Of all the men in a church on a Sunday, two-thirds are tired when the service is half over, and the rest before it is finished.

The gladdest moment for all of them is when the preacher uplifts his hands for the benediction. You can hear the soft rustle of relief that sweeps the house, and you recognize that it is eloquent with gratitude.

All nations look down upon all other nations.

All nations dislike all other nations.

All white nations despise all colored nations, of whatever hue, and oppress them when they can.

White men will not associate with "niggers," nor marry them.

They will not allow them in their schools and churches.

All the world hates the Jew, and will not endure him except when he is rich.

I ask you to note all those particulars.

Further. All sane people detest noise.

All people, sane or insane, like to have variety in their life. Monotony quickly wearies them.

Every man, according to the mental equipment that has fallen to his share, exercises his intellect constantly, ceaselessly, and this exercise makes up a vast and valued and essential part of his life. The lowest intellect, like the highest, possesses a skill of some kind and takes a keen pleasure in testing it, proving it, perfecting it. The urchin who is his comrade's superior in games is as diligent and as enthusiastic in his practice as are the sculptor, the painter, the pianist, the mathematician and the rest. Not one of them could be happy if his talent were put under an interdict.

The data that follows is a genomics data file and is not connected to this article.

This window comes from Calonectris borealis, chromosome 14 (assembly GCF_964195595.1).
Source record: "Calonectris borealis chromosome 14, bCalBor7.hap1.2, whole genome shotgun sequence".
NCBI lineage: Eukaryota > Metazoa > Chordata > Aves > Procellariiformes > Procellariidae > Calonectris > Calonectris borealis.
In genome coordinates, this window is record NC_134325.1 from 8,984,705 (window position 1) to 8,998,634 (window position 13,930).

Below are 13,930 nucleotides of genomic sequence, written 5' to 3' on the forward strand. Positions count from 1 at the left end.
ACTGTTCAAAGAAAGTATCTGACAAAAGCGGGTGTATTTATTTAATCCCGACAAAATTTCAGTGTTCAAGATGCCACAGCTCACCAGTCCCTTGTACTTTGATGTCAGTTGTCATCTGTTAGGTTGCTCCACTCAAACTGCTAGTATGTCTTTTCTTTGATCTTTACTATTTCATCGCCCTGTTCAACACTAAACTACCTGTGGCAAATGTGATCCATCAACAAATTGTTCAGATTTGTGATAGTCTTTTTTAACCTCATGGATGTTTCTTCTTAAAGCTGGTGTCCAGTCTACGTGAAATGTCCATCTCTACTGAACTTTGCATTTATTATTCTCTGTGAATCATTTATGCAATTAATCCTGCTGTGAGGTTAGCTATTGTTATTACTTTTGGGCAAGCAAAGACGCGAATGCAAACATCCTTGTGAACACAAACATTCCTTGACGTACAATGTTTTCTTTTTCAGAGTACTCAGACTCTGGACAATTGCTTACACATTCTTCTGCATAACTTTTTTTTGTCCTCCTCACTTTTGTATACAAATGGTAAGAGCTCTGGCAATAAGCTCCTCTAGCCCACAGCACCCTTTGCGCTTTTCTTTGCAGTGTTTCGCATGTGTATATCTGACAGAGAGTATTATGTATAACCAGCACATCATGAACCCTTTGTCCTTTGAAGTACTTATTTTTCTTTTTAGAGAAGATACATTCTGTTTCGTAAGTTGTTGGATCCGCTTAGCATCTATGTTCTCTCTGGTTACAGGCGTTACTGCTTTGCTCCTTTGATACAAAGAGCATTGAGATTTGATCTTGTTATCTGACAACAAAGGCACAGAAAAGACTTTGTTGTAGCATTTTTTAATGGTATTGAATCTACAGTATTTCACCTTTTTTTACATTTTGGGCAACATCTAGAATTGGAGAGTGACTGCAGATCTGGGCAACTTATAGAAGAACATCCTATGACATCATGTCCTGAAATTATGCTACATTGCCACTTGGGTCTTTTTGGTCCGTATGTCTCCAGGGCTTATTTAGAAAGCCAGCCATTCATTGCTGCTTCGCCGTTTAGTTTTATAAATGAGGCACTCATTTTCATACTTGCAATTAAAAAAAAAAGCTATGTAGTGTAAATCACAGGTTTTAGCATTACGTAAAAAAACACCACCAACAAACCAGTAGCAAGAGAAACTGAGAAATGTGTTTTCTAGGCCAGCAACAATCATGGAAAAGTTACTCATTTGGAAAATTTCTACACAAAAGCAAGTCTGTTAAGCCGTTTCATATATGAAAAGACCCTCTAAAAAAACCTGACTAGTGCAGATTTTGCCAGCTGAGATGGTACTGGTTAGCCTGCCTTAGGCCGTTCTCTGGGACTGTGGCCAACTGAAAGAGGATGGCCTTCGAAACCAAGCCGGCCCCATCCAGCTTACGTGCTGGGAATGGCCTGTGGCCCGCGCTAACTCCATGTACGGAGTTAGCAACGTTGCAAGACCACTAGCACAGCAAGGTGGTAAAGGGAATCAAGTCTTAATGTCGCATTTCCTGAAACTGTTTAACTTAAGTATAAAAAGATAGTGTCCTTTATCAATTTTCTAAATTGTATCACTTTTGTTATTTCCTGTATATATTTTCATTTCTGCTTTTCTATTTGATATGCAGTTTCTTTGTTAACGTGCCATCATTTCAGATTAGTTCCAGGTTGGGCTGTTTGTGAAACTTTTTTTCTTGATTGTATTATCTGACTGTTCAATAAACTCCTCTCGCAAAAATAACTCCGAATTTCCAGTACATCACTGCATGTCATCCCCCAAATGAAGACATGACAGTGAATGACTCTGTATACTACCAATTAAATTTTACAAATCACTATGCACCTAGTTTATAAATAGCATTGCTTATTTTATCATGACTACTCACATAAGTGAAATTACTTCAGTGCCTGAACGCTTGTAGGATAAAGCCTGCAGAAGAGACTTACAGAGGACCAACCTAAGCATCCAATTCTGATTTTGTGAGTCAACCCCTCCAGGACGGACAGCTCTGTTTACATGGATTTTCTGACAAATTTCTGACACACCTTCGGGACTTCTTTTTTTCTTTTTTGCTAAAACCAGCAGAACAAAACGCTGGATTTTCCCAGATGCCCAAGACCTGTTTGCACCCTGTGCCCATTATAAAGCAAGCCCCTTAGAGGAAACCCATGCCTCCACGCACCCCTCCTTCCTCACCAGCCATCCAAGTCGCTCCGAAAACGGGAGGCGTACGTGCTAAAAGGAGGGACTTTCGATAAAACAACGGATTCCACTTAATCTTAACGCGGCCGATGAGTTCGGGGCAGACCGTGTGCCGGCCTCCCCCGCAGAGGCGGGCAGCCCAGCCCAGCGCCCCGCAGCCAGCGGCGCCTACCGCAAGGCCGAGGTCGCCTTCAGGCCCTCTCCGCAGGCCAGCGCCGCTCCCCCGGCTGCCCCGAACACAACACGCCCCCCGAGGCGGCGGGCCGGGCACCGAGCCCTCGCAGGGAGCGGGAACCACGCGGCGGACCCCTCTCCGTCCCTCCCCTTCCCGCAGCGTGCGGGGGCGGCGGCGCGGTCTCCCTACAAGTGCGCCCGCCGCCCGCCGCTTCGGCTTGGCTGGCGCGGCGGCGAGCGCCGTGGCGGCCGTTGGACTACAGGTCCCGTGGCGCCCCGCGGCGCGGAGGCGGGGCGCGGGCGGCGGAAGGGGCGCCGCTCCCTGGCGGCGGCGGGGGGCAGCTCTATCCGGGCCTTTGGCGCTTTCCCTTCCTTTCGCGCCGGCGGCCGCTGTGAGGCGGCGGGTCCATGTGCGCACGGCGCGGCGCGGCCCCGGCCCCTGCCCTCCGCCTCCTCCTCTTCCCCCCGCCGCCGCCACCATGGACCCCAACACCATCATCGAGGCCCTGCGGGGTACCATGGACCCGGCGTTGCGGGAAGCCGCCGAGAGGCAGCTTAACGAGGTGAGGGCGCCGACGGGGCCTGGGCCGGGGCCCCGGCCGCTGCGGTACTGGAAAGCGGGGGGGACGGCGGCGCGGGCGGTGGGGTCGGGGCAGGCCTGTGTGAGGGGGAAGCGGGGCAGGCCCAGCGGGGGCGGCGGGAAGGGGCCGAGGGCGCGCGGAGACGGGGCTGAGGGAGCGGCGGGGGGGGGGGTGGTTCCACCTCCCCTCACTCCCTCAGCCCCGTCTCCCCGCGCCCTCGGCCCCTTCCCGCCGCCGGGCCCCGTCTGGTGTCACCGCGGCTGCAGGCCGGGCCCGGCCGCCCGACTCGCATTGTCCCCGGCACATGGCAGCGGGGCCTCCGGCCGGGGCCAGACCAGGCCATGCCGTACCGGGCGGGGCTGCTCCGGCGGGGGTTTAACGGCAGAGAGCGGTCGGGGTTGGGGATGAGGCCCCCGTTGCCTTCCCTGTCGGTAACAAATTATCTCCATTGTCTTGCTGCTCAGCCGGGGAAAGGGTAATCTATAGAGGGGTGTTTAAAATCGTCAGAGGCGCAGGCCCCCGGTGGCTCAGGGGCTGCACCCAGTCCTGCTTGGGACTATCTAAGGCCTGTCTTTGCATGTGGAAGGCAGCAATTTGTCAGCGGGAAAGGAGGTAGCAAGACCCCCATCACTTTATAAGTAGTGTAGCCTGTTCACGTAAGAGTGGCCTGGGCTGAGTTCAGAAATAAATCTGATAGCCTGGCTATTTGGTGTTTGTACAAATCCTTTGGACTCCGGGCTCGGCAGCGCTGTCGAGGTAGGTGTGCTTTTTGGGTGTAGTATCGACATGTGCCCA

Now then, you have the facts. You know what the human race enjoys and what it doesn't enjoy. It has invented a heaven out of its own head, all by itself: guess what it is like! In fifteen hundred eternities you couldn't do it. The ablest mind known to you or me in fifty million aeons couldn't do it. Very well, I will tell you about it.